Have you ever heard of Bokashi? The word comes from Japanese and means something like “fermented everything”. Under the right conditions, kitchen waste can be processed into fertiliser or humus-rich soil. In this article, find out exactly how to make Bokashi yourself and what you should watch out for.
Who can make Bokashi?
Since you don't need a lot of space to make Bokashi, there are few restrictions. It can easily be made in a small garden or on a balcony. Production is even possible inside as there are no unpleasant odours. When made properly, the smell is reminiscent of sauerkraut. Bokashi can also be used by garden owners as a supplement to composters.
What do I need to make Bokashi?
The most important piece of equipment is a Bokashi Bucket. If you want to process kitchen waste regularly, it's best to buy two. You also need either biochar, RoPro or Bokashi bedding. Some users also swear by the addition of rock dust, but this is not absolutely necessary. Finally, you also need effective microorganisms to spray over the contents.
What goes in the Bokashi bucket?
Basically, anything that can be composted can go into a Bokashi bucket. The most important thing is not to put any spoiled or mouldy waste in the bucket.
Cut down on kitchen waste
Coffee grounds and tea leaves
Withered plant remains
How exactly do I make Bokashi?
Don't worry, it really isn't rocket science!
Collect kitchen waste in a container and put it in the Bokashi bucket as soon as possible.
Sprinkle charcoal or something similar on top.
Spray effective microorganisms undiluted over the contents.
Press the mass firmly to force excess oxygen out.
If the bucket is not filled regularly, weigh it down with a sandbag.
Seal the bucket with the lid, making it airtight.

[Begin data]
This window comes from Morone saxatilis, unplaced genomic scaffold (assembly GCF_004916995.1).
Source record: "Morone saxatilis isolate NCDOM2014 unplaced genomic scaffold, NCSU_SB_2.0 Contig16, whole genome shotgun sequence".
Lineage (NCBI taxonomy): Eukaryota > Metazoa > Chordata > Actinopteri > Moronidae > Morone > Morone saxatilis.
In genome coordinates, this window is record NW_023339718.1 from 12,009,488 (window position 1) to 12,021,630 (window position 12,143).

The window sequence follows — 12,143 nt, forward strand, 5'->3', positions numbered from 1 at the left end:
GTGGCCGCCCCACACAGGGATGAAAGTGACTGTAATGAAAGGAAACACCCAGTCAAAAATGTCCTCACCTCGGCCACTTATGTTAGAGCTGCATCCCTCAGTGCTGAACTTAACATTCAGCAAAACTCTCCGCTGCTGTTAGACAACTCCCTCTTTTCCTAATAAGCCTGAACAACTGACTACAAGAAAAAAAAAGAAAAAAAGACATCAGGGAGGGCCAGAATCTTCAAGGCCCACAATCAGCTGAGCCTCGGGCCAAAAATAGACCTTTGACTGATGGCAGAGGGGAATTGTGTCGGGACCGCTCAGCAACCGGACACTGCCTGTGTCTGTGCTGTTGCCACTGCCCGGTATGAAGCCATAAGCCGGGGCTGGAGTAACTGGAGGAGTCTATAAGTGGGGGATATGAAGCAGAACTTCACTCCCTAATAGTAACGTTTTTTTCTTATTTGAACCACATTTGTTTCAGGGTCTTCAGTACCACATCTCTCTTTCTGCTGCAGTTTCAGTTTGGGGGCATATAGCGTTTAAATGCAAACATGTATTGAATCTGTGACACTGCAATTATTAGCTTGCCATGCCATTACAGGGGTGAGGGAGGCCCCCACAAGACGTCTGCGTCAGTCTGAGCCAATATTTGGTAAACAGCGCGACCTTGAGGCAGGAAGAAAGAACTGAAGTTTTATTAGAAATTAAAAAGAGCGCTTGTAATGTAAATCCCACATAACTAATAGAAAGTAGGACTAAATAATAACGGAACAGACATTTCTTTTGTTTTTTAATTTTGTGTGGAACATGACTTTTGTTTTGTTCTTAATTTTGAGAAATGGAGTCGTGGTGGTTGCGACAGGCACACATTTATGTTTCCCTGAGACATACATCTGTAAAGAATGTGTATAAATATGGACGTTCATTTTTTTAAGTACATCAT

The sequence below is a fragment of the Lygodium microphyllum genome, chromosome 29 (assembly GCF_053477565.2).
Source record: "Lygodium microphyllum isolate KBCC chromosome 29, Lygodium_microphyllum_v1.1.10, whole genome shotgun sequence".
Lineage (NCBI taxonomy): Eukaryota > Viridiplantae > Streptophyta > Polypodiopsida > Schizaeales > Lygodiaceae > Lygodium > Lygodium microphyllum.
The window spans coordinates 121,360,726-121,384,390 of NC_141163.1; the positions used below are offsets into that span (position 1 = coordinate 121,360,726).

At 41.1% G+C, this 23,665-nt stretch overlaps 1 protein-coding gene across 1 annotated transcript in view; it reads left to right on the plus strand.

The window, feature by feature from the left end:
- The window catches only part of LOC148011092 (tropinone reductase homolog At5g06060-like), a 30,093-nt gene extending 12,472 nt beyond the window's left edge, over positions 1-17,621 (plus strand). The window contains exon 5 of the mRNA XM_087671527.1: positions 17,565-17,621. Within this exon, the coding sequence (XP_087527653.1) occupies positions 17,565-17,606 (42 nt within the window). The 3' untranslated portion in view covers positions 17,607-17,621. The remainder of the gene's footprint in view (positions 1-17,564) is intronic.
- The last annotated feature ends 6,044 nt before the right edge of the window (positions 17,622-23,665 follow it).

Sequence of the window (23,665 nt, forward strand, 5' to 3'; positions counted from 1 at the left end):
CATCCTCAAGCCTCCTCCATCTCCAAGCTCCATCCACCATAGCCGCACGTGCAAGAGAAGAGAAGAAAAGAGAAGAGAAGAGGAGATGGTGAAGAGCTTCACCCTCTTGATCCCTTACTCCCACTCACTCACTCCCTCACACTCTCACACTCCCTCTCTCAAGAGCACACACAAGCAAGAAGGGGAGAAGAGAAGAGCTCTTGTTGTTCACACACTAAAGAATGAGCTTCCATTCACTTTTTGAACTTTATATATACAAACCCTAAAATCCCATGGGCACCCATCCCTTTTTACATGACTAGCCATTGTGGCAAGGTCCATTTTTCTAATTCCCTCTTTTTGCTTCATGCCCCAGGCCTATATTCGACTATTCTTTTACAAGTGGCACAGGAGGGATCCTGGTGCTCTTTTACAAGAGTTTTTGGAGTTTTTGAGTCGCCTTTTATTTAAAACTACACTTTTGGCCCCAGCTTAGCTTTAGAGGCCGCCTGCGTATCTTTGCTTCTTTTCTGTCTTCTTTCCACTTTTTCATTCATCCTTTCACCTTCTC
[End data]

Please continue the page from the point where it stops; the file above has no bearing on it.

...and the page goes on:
Repeat these steps until the bucket is full. About twice a week, the leachate (waste liquid) should be drained. Depending on the contents of the bucket, this can be a wide variety of colours. But don't discard this. Instead, use it to produce a high-quality liquid fertiliser - simply dilute it with water in a ratio of 1:100 and water your plants with it. You can also use the juice pure as a drain cleaner.
When the bucket is full, cover with RoPro litter or similar and spray with effective microorganisms. Now leave the bucket alone for at least two weeks. During this time, the fermentation process takes place. The content does not change visually, but its PH value will drop.
What should I do with my finished Bokashi?
Your Bokashi is now ready, but don't use it directly as a fertiliser. The fresh content would totally overwhelm plant roots. Instead, there are several options for converting your Bokashi:
Bury before planting
About ten days before you start planting, bury the Bokashi in the ground. This regulates the PH so that it won't damage any plant roots and will become the ideal fertiliser.
Transform into fertile soil
Mix your Bokashi with topsoil, mixing two parts Bokashi with one part topsoil and waiting around eight weeks
For anyone who owns a compost pile, this is great news - Bokashi can speed up the composting process significantly. Simply dig your finished Bokashi in and make sure that little to no air reaches it.
You don't need a large garden or composter to make your own fertiliser and fertile soil from kitchen scraps. If you want your plants to be well taken care of, give Bokashi a try. The process is absolutely fascinating. Bokashi is not in vogue for nothing!